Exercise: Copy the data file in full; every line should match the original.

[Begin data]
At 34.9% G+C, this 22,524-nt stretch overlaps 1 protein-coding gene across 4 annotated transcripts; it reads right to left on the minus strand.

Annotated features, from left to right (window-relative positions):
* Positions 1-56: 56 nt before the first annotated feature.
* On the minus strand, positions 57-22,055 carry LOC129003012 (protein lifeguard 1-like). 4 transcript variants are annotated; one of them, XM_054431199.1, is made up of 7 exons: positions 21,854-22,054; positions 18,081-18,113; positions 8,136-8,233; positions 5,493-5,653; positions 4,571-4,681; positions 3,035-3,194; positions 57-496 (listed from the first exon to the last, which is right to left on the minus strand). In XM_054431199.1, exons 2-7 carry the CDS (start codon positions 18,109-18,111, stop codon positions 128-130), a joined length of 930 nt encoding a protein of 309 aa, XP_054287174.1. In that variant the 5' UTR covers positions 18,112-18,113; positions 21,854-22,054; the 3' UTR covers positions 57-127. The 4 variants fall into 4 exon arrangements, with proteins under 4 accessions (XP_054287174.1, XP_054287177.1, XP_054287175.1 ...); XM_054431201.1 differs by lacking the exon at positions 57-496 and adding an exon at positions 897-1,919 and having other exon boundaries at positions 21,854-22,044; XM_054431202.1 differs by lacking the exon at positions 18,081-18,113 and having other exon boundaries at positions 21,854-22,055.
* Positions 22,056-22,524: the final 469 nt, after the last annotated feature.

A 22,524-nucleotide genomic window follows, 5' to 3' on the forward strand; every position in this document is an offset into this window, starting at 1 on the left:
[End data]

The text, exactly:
At 34.9% G+C, this 22,524-nt stretch overlaps 1 protein-coding gene across 4 annotated transcripts; it reads right to left on the minus strand.

Annotated features, from left to right (window-relative positions):
* Positions 1-56: 56 nt before the first annotated feature.
* On the minus strand, positions 57-22,055 carry LOC129003012 (protein lifeguard 1-like). 4 transcript variants are annotated; one of them, XM_054431199.1, is made up of 7 exons: positions 21,854-22,054; positions 18,081-18,113; positions 8,136-8,233; positions 5,493-5,653; positions 4,571-4,681; positions 3,035-3,194; positions 57-496 (listed from the first exon to the last, which is right to left on the minus strand). In XM_054431199.1, exons 2-7 carry the CDS (start codon positions 18,109-18,111, stop codon positions 128-130), a joined length of 930 nt encoding a protein of 309 aa, XP_054287174.1. In that variant the 5' UTR covers positions 18,112-18,113; positions 21,854-22,054; the 3' UTR covers positions 57-127. The 4 variants fall into 4 exon arrangements, with proteins under 4 accessions (XP_054287174.1, XP_054287177.1, XP_054287175.1 ...); XM_054431201.1 differs by lacking the exon at positions 57-496 and adding an exon at positions 897-1,919 and having other exon boundaries at positions 21,854-22,044; XM_054431202.1 differs by lacking the exon at positions 18,081-18,113 and having other exon boundaries at positions 21,854-22,055.
* Positions 22,056-22,524: the final 469 nt, after the last annotated feature.

A 22,524-nucleotide genomic window follows, 5' to 3' on the forward strand; every position in this document is an offset into this window, starting at 1 on the left: